for attributes in _.values @translation @language # and further...
               , @school
               , _.pluck(init.the, init.attributes.use[init.attributes.key])

Add each attribute (without "key_id", which usually is the "id").

            for attribute, word of attributes
              continue if attribute is "key_id"
              init.the[i].push word

      else false

The following are mixed in through an if @translatable() call / (check).


    translation: ( language
                 , school
                 , keys = []
                 , select = @words.expect
                 ) ->

      switch @school
        when "h" then position = 0 # hermes (hellenistic hindsight)
        when "m" then position = 1 # modern
        else throw "Unknown '#{@school}' position."

      if _.isEmpty keys then keys = _.keys @words.data

Sorted according to keys order (intersection does), so @words.data can be in any order.

        keys = _.intersection keys, _.keys @words.data

The i is immediately incremented for out[i] use.

      out = []; i = -1
      for key in keys
        out[++i] = { "key_id": key }
        for word in select

The English language is used / mixed in for untranslated or partially translated stuff.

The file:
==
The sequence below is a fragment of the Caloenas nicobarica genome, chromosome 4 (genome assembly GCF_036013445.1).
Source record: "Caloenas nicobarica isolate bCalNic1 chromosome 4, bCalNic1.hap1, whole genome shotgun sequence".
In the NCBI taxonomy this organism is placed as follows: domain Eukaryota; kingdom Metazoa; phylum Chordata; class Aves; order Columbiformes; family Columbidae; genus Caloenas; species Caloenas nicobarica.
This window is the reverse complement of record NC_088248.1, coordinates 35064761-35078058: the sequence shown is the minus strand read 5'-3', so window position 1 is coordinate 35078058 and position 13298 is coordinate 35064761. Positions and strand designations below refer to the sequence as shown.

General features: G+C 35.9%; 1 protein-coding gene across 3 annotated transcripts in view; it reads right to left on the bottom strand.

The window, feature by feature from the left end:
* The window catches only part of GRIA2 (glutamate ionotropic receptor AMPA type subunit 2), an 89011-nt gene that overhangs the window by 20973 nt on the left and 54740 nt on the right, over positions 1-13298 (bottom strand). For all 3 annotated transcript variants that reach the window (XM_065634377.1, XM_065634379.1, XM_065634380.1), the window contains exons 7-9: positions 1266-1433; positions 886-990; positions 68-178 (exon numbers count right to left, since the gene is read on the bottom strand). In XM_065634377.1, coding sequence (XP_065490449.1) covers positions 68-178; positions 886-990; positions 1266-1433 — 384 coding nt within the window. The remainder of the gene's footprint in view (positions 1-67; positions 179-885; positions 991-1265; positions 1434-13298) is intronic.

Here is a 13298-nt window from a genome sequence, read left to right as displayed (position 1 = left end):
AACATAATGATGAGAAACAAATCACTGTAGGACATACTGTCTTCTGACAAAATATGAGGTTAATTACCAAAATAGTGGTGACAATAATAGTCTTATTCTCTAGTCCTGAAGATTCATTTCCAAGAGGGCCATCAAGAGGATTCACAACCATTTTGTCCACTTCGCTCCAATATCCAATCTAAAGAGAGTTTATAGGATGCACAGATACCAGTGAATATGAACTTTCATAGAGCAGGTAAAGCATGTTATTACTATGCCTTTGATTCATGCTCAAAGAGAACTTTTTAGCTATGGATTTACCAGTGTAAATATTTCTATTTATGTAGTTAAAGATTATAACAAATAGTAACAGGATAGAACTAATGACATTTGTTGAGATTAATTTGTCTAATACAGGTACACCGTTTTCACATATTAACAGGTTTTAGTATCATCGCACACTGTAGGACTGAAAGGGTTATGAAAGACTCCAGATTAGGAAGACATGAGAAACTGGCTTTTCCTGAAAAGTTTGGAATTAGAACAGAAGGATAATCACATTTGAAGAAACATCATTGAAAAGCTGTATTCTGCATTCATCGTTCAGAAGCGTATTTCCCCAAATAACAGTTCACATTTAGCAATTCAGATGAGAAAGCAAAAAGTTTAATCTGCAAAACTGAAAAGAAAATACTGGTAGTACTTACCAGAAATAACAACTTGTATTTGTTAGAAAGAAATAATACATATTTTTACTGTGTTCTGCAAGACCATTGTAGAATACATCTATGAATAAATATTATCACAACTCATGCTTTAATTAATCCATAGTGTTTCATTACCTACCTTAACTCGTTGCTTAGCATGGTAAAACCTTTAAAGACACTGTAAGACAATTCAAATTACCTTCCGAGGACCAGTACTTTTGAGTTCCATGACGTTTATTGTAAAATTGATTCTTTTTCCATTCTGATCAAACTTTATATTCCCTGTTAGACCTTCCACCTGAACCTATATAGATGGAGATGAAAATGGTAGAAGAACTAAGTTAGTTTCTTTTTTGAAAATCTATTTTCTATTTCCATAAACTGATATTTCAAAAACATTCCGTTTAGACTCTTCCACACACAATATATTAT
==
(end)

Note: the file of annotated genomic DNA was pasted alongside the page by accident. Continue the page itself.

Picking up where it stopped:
stuff = @words.data[key][word][@language] ? @words.data[key][word]['en']
          if position is 0
            value = stuff[position]
            if _.isString value then out[i][word] = value
              switch value

The modern version is true, meaning it never deviated from its Hellenistic roots. Or, in the case of null - it's unknown if it will have to be translated. Modern is assumed to be ok for the time being. TODO: null doesn't seem to be picking the data (undefined)!

                when true || null then out[i][word] = stuff[1]

The modern version is unacceptable (what false means). English default is always available (at least as modern).

                when false
                  out[i][word] = @words.data[key][word]['en'][position]

The English fallback position 0, could be made more elegant. Probably this whole translation should be refactored, extracting a tranlateWord function to get in a language or else call it again for English.

                  unless _.isString out[i][word]
                    out[i][word] = @words.data[key][word]['en'][1]

Assuming that every translated language has the modern vocabulary.

          else out[i][word] = stuff[position]


Use an optional array of select attributes for partial translation.

    translate: (language = @language, school = @school, select) ->

The current implementation doesn't force-reload the same language / school (pointless as the data is part of the code).

      if @language isnt language or @school isnt school
        @school = school
        @language = language

        for attributes in @translation @language
                                          , @school
                                          , @pluck('id')
                                          , select

          key = attributes.key_id
          delete attributes.key_id

Note that "get" is the default method for the @words.data key.

          @[@words.model || 'get'](key).set attributes

      @ # chainable